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For a healthy, low-fat option, the red lentil, chickpea and chilli soup recipe from BBC Good Food is a winner. It's especially great for chilly evenings and all you'll need on the side is some store-bought bread. The recipe below requires only 10 minutes of prep time and 25 minutes of cook time. It serves four so you can easily double up and make a bigger batch of soup.

For defrosting: thaw the soup by placing it in the fridge two days before you want to eat it or, for a quick hack, let the container immerse in warm water to loosen up the sides. Transfer it to a pan and let it thaw over medium-low heat, stirring occasionally.

You'll need:

  • 2 tsp cumin seeds
  • large pinch chilli flakes
  • 1 tbsp olive oil
  • 1 red onion chopped
  • 140g red split lentils
  • 850ml vegetable stock or water
  • 400g can tomatoes, whole or chopped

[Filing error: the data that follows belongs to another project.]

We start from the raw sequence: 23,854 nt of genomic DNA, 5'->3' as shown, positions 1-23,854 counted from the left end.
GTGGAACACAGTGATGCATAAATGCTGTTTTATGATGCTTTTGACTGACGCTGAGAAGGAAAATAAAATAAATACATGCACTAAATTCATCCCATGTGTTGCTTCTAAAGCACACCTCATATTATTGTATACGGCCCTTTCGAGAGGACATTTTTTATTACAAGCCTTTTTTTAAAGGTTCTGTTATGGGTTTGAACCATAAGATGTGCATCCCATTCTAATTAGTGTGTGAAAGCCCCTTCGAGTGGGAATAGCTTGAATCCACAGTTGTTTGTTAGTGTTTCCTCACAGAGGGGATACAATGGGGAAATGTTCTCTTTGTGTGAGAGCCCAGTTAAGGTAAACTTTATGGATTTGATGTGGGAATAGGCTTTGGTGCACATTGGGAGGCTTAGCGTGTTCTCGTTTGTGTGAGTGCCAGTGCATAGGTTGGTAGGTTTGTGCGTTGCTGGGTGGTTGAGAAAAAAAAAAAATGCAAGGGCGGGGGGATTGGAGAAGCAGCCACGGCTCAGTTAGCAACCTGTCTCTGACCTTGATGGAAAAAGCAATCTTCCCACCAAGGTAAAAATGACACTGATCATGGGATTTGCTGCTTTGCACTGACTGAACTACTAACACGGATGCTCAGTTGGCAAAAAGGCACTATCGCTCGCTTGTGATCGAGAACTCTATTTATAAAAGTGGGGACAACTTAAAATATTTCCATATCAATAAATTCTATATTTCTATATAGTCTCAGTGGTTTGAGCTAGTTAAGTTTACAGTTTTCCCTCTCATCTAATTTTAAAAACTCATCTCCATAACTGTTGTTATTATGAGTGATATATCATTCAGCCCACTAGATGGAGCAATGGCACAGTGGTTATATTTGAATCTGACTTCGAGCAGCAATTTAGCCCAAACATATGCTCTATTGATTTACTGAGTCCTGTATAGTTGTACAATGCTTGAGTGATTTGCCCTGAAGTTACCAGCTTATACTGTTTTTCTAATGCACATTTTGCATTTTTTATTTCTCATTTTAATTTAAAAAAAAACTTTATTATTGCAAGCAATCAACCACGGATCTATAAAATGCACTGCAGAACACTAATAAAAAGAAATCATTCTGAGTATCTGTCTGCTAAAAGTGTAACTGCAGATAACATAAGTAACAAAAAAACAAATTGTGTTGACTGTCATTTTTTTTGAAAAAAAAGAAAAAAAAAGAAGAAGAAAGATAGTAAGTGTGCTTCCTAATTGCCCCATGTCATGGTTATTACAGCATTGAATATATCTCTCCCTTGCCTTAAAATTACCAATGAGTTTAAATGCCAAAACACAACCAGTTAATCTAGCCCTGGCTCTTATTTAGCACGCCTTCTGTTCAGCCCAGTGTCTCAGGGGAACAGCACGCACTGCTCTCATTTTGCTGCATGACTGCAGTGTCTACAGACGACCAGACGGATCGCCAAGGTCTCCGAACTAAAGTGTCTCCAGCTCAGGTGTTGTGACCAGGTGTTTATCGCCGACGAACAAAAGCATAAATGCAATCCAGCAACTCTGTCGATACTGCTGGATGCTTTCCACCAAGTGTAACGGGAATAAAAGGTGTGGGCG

• 200g (1/2 can) chickpeas, drained and rinsed
  • small bunch coriander, roughly chopped (save a few leaves to serve)
  • 4 tbsp 0% Greek yogurt, to serve

Method:

  1. Heat a large saucepan and dry-fry 2 tsp cumin seeds and a large pinch of chilli flakes for 1 min, or until they start to jump around the pan and release their aromas.
  2. Add 1 tbsp olive oil and 1 chopped red onion, and cook for 5 mins.
  3. Stir in 140g red split lentils, 850ml vegetable stock or water and a 400g can tomatoes, then bring to the boil. Simmer for 15 mins until the lentils have softened.
  4. Whizz the soup with a stick blender or in a food processor until it is a rough purée, pour back into the pan and add a 200g can drained and rinsed chickpeas.